Apple’s latest OS X update, Mountain Lion, adds a slate of new features, nearly all derived from iOS 5. There’s one big omission, however: Siri, Apple’s voice-controlled virtual assistant, does not make the migration from mobile to desktop.
Now, technically, Siri isn’t a part of iOS 5. It’s marketed as the most game-changing feature of the iPhone 4S (which runs iOS 5), and Apple has remained mum on whether Siri will ever be ported to other devices — this to the pique of independent developers who’ve hacked the feature to run on everything from the iPod touch to thermostats.
Clearly, Siri is Apple’s most celebrated user feature. And, clearly, there’s interest to see it appear on other Apple devices. Indeed, companies throughout the consumer tech industry are exploring novel new user interface models, including voice-control and gesture-control.
But porting Siri to Mountain Lion desktops would pose several challenges. Apple was smart to leave it out of the latest desktop update, and here’s why.
Microphone positioning on MacBooks and iMacs would present technical challenges for any Siri desktop port. The iPhone is designed to be held up to your face, and has a built-in mic that includes advanced noise reduction technology to ensure your voice is heard loud and clear, while street noise and the nearby guy shouting into his phone aren’t picked up. In part, this is accomplished by using two microphones: one near your mouth to pick up your voice, and another near the headphone jack to identify and cancel out background noise.
Yes, your MacBook Pro has an omnidirectional microphone built-in. It’s very convenient for using Face Time in conjunction with the notebook’s camera, or for the speech recognition function built into Macs for OS control. The omnidirectional mic, however, doesn’t offer the same voice-processing sensitivity of the iPhone 4′s dual-mic arrangement. All told, Siri voice analysis would be far more challenging on a Mac computer, particularly when other voices or noises are in the room.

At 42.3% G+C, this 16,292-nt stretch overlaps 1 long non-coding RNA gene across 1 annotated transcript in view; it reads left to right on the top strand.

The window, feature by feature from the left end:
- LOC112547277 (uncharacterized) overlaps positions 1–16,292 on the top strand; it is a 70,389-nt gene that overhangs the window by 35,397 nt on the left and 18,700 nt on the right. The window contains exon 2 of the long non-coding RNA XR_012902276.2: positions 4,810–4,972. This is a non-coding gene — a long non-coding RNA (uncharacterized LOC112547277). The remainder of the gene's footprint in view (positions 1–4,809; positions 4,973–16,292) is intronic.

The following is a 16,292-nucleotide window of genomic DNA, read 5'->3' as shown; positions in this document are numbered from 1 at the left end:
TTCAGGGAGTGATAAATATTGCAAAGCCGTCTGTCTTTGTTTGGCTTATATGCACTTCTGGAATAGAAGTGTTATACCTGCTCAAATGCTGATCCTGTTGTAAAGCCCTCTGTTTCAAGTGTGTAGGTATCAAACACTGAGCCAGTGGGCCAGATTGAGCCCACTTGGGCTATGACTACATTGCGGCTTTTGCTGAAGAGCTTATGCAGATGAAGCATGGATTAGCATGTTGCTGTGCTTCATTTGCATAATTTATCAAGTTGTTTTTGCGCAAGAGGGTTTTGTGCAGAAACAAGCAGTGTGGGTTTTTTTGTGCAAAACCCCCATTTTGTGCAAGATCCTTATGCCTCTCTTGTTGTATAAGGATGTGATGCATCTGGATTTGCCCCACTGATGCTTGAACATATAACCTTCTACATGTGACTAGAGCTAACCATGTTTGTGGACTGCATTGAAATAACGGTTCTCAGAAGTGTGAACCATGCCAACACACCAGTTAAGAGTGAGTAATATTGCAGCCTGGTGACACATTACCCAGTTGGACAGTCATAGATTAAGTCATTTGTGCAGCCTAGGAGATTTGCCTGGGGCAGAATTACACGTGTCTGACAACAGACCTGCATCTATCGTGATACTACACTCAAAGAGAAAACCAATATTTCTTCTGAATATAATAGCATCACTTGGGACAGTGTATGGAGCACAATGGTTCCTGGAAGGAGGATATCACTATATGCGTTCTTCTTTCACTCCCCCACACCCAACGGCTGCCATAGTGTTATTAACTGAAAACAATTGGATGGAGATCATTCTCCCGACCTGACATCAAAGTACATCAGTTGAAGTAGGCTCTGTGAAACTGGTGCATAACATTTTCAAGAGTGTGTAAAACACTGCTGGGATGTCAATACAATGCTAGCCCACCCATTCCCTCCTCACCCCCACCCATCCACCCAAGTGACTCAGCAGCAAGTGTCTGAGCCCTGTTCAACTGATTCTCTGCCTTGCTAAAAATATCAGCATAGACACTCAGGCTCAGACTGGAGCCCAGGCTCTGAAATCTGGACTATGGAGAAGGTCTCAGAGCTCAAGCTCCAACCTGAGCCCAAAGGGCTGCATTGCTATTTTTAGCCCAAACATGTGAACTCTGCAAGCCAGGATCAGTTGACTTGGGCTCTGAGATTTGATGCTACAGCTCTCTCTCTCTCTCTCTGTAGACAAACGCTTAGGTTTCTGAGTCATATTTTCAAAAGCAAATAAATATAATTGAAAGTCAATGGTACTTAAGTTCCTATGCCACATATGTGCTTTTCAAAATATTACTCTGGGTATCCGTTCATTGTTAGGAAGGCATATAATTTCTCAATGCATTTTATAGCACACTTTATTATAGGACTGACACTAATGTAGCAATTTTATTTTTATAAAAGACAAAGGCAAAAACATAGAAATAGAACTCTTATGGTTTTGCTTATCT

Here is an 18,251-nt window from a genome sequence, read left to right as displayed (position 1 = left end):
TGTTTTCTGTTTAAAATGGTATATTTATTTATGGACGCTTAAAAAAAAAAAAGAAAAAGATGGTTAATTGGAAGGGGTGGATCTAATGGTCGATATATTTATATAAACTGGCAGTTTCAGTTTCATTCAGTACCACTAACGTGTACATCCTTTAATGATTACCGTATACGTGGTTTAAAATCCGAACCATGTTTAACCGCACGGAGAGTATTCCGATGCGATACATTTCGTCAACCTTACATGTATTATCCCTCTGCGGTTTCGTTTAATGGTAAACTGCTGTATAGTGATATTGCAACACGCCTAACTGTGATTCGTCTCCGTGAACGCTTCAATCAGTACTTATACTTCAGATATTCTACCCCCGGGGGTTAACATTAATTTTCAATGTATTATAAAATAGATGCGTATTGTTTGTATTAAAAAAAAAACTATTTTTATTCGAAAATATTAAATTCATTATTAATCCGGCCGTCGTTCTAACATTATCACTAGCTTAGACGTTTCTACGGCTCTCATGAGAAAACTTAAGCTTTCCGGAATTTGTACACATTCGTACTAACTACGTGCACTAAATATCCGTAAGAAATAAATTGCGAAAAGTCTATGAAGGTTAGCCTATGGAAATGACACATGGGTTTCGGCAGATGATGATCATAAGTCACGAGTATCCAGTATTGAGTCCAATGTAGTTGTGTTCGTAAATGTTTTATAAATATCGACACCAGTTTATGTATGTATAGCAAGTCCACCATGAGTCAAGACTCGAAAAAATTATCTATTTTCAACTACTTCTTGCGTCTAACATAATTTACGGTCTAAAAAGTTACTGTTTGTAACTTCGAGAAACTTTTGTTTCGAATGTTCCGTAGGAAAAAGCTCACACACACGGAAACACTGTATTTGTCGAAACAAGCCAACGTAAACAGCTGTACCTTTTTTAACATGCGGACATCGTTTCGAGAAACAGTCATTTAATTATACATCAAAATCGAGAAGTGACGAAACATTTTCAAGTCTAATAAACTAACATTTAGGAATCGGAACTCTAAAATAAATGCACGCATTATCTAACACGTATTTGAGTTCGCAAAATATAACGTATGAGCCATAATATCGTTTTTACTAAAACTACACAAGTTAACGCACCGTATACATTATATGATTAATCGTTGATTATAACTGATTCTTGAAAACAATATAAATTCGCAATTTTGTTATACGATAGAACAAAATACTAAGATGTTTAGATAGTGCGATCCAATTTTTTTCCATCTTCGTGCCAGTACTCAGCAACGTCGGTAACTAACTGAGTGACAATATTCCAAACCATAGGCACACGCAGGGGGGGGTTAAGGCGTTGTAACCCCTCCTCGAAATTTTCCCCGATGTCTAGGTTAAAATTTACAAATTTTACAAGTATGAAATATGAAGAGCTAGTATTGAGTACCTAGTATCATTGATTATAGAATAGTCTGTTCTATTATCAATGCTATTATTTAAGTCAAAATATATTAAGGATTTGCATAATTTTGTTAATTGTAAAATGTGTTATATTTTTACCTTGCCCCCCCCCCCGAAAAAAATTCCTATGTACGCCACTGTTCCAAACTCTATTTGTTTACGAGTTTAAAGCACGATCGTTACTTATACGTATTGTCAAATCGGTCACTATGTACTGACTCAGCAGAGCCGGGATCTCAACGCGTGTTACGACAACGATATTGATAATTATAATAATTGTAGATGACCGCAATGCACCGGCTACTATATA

Granted, using an external mic, or even the mic on your throwaway iDevice earbuds, could provide a solution. But even though Siri is still considered a beta product, Apple wouldn’t resort to such an inelegant hack just to put Siri on Macs.
“Apple has been reluctant to put in features that require something like that,” Forrester analyst Frank Gillett told Wired. “It’s too fussy for what they like to do. Current speech-recognition products work pretty well if you wear a special high-quality microphone. What’s very clear is they need the mic on your face, right by your lips.”
Siri is all about location-awareness. She wants to give you directions, provide local weather reports, and locate the closest sources of exotic cuisine. But desktop computers don’t include native GPS.
Limited Use Cases
With Siri, you can do things like schedule reminders, look up restaurant and business information on Yelp, get information from Wolfram|Alpha, and ask general search engine-style queries. That’s not a large number of functions, and they’re not specifically suited to the desktop environment.
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